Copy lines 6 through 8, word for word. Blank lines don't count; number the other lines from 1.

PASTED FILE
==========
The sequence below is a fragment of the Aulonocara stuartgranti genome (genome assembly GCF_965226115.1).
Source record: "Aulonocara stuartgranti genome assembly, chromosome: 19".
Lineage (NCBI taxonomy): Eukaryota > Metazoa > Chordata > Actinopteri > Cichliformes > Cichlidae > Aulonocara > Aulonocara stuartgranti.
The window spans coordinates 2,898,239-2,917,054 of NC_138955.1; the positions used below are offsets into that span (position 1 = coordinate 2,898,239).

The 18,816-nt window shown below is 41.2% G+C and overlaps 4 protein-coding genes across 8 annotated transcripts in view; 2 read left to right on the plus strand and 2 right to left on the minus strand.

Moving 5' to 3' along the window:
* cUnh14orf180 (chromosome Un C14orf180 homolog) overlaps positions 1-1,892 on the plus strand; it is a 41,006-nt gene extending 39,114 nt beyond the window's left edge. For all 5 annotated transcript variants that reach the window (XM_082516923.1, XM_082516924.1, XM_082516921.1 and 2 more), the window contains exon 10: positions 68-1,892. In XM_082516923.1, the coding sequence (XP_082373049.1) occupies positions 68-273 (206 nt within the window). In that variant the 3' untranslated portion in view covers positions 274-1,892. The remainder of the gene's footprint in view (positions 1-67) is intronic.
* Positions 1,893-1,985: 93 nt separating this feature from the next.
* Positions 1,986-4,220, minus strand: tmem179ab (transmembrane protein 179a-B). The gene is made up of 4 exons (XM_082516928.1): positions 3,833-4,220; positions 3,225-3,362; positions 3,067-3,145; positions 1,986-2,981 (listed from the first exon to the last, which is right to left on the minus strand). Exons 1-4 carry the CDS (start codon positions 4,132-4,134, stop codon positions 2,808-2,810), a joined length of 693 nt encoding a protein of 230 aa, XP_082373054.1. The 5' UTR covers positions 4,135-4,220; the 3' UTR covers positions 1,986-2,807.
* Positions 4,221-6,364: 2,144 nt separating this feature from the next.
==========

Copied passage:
Moving 5' to 3' along the window:
* cUnh14orf180 (chromosome Un C14orf180 homolog) overlaps positions 1-1,892 on the plus strand; it is a 41,006-nt gene extending 39,114 nt beyond the window's left edge. For all 5 annotated transcript variants that reach the window (XM_082516923.1, XM_082516924.1, XM_082516921.1 and 2 more), the window contains exon 10: positions 68-1,892. In XM_082516923.1, the coding sequence (XP_082373049.1) occupies positions 68-273 (206 nt within the window). In that variant the 3' untranslated portion in view covers positions 274-1,892. The remainder of the gene's footprint in view (positions 1-67) is intronic.
* Positions 1,893-1,985: 93 nt separating this feature from the next.